(Chuck Muth) – The Hyperbole Factory, aka the Nevada System of Higher Education (NSHE), cranked out a new “don’t cut our budget” missive in a letter-to-the-editor published Sunday by the Las Vegas Review-Journal; this one by the hand of Michael Pravica, an associate professor of physics.
Which I find ironic. I mean, what we’re talking about here is a budget that has skyrocketed over the years now having to be reduced. Or to put it in terms Prof. Pravica should be able to understand: What goes up, must come down.
And perhaps we should start with the good professor’s rather generous 2009 compensation package of $122,895 (Hat tip: Transparent Nevada). Sure, it’s not like he’s being paid like a Clark County firefighter, but hey, that’s not bad for sitting in an environmentally-controlled classroom all day long reciting the lyrics from The Elements Song by Tom Lehrer.
Side Note: In reviewing Prof. Pravica’s salary, I noticed that taxpayers also coughed up $49,500 in 2009 for a certain Maria Jeninic-Pravica as a “Visiting Associate Professor.” Hmm. I wonder if they’re related? Perhaps married? If so, I wonder why/how she got the job at UNLV? Nepotism? Or would Nevada taxpayers have been paying her almost fifty large to “visit” our campus even without the invaluable services of Prof. Pravica? Inquiring minds wanna know.
In any event, Prof. Pravica wrote the RJ to complain about a critical op/ed inked by a conservative education policy analyst named Patrick Gibbons. Pravica noted that “UNLV’s enrollment has been increasing as students seek to improve their skills and employability during this recession,” and complained that Gibbons made no mention of the fact that “UNLV has already sustained deep cuts that are seriously affecting its core mission.”
Which raises some interesting questions: What exactly is UNLV’s “core mission”? Is it to teach job skills to grown adults at taxpayer expense? And if so, isn’t that a mission for a technical institute rather than a university of higher education? Or is UNLV’s “core mission” to teach all of our unemployed construction workers how to be nuclear physicists?
Later in his letter, Prof. Pravica maintains that part of UNLV’s core mission is “guaranteeing that our students will receive a solid foundation of critical thinking/analytical problem solving/communication skills, core knowledge, and be motivated and inspired for lifelong learning.”
Um, excuse me, but isn’t that also the core mission of…kindergarten?
Seriously though. How does UNLV’s advertised course on “Diversity in Sport Organization” – described as teaching “issues of the non-dominant, historically under-represented segments of U.S. society, with an emphasis placed on racial, ethnic, and gender issues” – qualify as teaching critical thinking, analytical problem solving, or communications skills. Unless, of course, the course teaches why there are so few white basketball players in the NBA. Then I guess it could fall into the category of “core knowledge.”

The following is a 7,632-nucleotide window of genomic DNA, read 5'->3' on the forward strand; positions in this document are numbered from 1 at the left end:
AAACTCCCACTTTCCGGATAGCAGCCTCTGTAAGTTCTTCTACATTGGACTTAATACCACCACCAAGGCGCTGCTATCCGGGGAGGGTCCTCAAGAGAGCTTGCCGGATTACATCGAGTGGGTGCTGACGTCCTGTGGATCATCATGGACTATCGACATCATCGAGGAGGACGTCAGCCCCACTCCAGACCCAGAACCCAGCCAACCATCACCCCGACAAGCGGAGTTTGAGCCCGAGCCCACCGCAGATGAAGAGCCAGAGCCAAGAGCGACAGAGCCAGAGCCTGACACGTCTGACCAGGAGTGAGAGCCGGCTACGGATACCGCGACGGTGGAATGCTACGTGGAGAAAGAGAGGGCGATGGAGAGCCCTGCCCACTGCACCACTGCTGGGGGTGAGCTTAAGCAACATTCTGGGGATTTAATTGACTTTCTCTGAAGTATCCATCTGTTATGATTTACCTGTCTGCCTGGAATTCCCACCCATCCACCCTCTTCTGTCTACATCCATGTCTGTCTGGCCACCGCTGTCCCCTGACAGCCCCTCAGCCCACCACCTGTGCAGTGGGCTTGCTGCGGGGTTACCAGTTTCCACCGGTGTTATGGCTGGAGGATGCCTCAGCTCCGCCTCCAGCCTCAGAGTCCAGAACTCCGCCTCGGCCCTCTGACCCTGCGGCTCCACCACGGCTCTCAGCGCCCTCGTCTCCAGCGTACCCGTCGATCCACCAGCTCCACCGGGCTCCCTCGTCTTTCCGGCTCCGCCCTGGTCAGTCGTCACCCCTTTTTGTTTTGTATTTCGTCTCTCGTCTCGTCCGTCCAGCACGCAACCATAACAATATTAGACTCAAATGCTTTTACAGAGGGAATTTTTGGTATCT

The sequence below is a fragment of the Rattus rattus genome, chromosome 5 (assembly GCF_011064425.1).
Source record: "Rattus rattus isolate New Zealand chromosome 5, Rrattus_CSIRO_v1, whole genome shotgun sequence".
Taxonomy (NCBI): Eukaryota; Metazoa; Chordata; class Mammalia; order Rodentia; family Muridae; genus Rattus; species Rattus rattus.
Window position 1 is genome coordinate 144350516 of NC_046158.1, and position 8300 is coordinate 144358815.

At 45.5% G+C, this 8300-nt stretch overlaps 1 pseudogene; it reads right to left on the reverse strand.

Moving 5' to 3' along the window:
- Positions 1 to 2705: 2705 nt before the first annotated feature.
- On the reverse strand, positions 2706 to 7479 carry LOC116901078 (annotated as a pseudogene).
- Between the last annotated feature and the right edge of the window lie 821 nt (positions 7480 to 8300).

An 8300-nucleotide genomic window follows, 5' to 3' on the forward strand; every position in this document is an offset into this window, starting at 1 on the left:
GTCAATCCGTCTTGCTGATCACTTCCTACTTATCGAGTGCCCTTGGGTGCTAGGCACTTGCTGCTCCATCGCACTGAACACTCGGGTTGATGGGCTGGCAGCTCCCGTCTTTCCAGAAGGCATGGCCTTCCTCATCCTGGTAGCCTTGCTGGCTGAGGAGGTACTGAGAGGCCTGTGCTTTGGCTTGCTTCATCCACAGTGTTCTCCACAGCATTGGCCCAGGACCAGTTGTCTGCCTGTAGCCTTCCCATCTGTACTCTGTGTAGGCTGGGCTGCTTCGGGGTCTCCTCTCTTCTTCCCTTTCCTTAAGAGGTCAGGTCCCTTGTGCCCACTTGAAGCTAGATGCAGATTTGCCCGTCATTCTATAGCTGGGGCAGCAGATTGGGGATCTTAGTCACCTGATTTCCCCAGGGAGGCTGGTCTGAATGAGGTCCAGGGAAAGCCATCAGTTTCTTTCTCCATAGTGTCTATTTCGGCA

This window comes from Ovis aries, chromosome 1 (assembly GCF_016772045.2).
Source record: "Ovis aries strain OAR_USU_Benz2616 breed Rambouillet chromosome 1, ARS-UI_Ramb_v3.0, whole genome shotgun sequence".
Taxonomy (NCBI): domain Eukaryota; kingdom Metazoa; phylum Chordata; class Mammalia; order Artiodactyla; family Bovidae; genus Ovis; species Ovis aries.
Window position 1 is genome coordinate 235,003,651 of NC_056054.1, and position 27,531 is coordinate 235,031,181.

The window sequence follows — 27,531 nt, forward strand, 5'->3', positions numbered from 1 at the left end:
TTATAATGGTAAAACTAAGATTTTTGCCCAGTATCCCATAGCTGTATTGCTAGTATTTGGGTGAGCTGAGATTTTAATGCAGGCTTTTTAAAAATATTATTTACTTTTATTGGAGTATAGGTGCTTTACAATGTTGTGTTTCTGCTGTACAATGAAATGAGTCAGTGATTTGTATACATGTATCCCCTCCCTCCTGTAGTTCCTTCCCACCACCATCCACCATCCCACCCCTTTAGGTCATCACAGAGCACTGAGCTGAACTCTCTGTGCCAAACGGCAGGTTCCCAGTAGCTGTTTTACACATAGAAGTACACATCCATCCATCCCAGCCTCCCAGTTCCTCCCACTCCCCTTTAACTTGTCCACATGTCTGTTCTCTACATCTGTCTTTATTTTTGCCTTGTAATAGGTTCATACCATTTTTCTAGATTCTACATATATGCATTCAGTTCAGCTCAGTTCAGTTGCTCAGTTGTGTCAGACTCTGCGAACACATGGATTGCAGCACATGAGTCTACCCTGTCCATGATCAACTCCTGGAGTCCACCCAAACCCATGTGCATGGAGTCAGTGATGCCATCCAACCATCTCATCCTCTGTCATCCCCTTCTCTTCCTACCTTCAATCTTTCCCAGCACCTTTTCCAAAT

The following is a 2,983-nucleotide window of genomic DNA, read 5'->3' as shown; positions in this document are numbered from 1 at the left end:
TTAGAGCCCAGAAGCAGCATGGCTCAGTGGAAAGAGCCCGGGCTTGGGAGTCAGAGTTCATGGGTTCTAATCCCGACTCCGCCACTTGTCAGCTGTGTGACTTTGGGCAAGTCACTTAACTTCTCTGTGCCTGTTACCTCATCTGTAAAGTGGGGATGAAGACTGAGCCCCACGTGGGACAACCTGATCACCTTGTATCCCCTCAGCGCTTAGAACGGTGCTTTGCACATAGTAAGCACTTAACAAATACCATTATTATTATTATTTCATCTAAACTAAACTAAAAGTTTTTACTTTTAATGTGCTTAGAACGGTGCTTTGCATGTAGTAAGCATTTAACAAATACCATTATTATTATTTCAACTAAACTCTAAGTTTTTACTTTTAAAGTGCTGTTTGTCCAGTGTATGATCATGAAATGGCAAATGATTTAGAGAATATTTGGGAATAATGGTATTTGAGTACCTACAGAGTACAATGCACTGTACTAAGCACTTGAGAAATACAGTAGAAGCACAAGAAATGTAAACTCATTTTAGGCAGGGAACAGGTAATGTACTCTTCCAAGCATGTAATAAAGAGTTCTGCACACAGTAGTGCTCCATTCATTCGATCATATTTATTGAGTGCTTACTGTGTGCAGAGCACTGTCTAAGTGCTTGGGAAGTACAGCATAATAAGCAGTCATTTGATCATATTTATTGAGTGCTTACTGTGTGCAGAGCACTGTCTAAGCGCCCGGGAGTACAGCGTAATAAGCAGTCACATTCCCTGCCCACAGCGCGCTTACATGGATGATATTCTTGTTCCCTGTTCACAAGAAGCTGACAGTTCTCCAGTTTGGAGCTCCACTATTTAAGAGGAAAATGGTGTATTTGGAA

And how exactly does the course on “Marching Band Techniques” fit into a core mission of higher education? Or is this part of Prof. Pravica’s stated desire to improve students’ “skills and employability”? If so, does this mean there’s a huge employment market for professional marching bands that we’re all not aware of?
And don’t even get me started on the “Varsity Men’s Glee Club” course or “Feminist Theories” or “Gandhian Welfare Philosophy and Nonviolent Culture.”
Oh, and by the way, when the Nevada State College was sold to taxpayers several years ago, we were told its primary focus would be on addressing the state’s shortage of nurses and teachers. Indeed, NSC’s Mission Statement today advertises “Special emphasis…on addressing the state’s need for effective, highly educated and skilled teachers and nurses.”
So, um, why are we duplicating the taxpayer-subsidized state college’s “core mission” by continuing to operate a College of Education and School of Nursing at taxpayer-subsidized UNLV just 17 miles away?
And why, oh why, pray tell is a UNIVERSITY including as part of its “core mission,” remedial classes in Math and English?
For example, Math 95 at UNLV teaches elementary algebraic topics and Math 96 teaches intermediate algebra topics that should been learned in the 8th or 9th grades. And then there’s English 98, a course “for students with low placement scores to help them learn and practice college-level critical reading and essay writing strategies.”
I mean, I don’t know why ANY taxpayer-subsidized post-secondary school of higher learning should be providing such courses, but if we are going to do so, shouldn’t it be done at the community college level, not the university level?
Anyway, in conclusion to his hyperbolic thesis on budget cuts, Prof. Pravica declares that if we cut the school’s budget, “we will stultify our national progress and go down a vicious spiral of ever-diminishing returns.” No wonder he’s a professor making six figures. And as one with no more than a simple high-school diploma, all I can think to say in response is…bull-$#%&!